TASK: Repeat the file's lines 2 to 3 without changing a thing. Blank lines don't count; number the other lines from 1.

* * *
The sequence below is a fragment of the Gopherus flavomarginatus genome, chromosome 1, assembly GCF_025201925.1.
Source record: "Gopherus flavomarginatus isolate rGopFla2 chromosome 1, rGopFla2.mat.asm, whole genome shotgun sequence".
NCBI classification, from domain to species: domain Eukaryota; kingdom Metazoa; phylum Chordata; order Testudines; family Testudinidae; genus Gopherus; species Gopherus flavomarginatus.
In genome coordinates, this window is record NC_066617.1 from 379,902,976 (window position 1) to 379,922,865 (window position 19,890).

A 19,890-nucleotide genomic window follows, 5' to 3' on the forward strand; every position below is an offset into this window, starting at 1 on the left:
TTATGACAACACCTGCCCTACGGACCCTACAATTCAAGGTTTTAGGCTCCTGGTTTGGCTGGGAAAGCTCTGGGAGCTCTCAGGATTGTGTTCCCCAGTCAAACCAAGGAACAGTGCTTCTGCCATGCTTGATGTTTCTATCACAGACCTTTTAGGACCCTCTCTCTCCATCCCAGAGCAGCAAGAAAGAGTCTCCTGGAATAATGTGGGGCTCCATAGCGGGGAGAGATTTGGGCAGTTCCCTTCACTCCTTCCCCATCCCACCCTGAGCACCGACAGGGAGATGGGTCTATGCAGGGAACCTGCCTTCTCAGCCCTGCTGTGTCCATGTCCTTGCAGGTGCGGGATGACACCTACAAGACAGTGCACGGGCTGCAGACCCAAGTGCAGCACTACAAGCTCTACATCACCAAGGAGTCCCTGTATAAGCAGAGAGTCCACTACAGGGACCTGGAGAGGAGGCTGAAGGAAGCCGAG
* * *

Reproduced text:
Source record: "Gopherus flavomarginatus isolate rGopFla2 chromosome 1, rGopFla2.mat.asm, whole genome shotgun sequence".
NCBI classification, from domain to species: domain Eukaryota; kingdom Metazoa; phylum Chordata; order Testudines; family Testudinidae; genus Gopherus; species Gopherus flavomarginatus.